There was once a time when you couldn't go anywhere without seeing Josh Hartnett's face, whether on movie posters or magazine covers.
At just 20, he became a household name thanks to his roles in numerous blockbuster films including Pearl Harbour and Black Hawk Down. But after enjoying the limelight for a little while, Josh decided to be a little pickier with his films and only choose the ones that really excited him.
Speaking with Yahoo Lifestyle about his new indie film Ida Red, Josh, now 43, shared that he was drawn to it because he loves crime stories that are really about family at heart.
"Just the idea of working with your family and how horribly that always turns out and then and add to that sort of the pressure cooker of time and crime and all that," he told us jokingly. "I've always responded to those types of films. And so when this came across my desk and the actors that are involved, I felt like it would be a great experience."
The film is about a crime boss named Ida Red (Melissa Leo), who is in jail and terminally ill. She enlists her son Wyatt's (Hartnett) help for one last job and a chance to regain her freedom.
It was shot early in the pandemic before there were any Covid protocols in place, and at one stage, Josh says they didn't even know if they'd be able to make the film.
As a result, much of the budget went towards keeping the cast and crew safe from the virus, with Josh describing it as "a weird film to make" and adding that "it was a little bit scary" at the beginning.
Speaking of his movie choices, Josh said he loves indie films over big-budget films because it's always a "gamble".
"I like how much of a gamble it is making indie films, especially these days because there aren't many indie films that get a great release that people see," he said. "Like I did a movie called Oh Lucy! a few years ago, and it was a Japanese American production. It's a comedy sort of but a super depressive comedy. And like it had no place – it had no business being in the business and no place in the marketplace, and yet it was happening, and I had to be a part of it because it's just so bizarre and you don't get a chance to do something like that very often.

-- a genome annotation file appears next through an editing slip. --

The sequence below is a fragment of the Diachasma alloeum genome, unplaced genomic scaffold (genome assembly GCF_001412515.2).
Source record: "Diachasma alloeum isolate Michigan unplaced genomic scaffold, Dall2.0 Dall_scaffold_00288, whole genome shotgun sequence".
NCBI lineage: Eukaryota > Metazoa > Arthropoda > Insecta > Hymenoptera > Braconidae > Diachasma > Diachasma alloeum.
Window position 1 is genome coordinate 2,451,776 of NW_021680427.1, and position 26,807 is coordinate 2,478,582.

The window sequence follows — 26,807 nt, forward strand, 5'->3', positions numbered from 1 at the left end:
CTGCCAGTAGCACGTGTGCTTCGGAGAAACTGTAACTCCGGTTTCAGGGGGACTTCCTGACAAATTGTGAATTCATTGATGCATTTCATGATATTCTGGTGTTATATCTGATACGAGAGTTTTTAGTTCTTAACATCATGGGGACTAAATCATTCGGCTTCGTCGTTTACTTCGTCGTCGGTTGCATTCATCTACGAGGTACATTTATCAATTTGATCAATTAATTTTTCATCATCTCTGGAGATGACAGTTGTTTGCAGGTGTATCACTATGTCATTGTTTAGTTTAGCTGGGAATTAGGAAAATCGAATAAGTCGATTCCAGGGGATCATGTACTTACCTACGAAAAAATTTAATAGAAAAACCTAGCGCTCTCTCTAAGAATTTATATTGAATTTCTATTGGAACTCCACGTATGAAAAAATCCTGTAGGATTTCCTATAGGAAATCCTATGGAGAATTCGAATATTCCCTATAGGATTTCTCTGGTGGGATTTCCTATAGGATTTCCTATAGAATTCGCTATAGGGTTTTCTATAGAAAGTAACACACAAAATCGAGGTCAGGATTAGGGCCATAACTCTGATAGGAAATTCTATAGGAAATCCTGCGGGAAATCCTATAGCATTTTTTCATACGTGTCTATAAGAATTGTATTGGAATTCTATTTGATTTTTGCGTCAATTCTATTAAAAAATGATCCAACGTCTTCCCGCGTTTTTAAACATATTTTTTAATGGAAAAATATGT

"For me, it's always about being able to do something that I wouldn't get another chance to do. And that happens occasionally in big studio films, but it happens a lot in independent film. So I'm drawn to independent projects because of that."
While there was that period where Josh was on every magazine cover and heralded as 'the next big thing', there was also a time where those magazines and online publications questioned where he was as he wasn't choosing so many big films.
When asked if this annoyed him, given that he has constantly been working, aside from a short break from 2011 to 2014, Josh jokingly responded, "It only annoyed me when I was in interviews, and I was reminded of it!"
The father-of-three continued, "I'm not someone – I can't Google myself. It would be a disaster for my mental health. So I don't have any relationship to that stuff. And I have a really rich family life. I've got three kids, and I mean, we've got so much going on, it's almost impossible to kind of take the time to do that.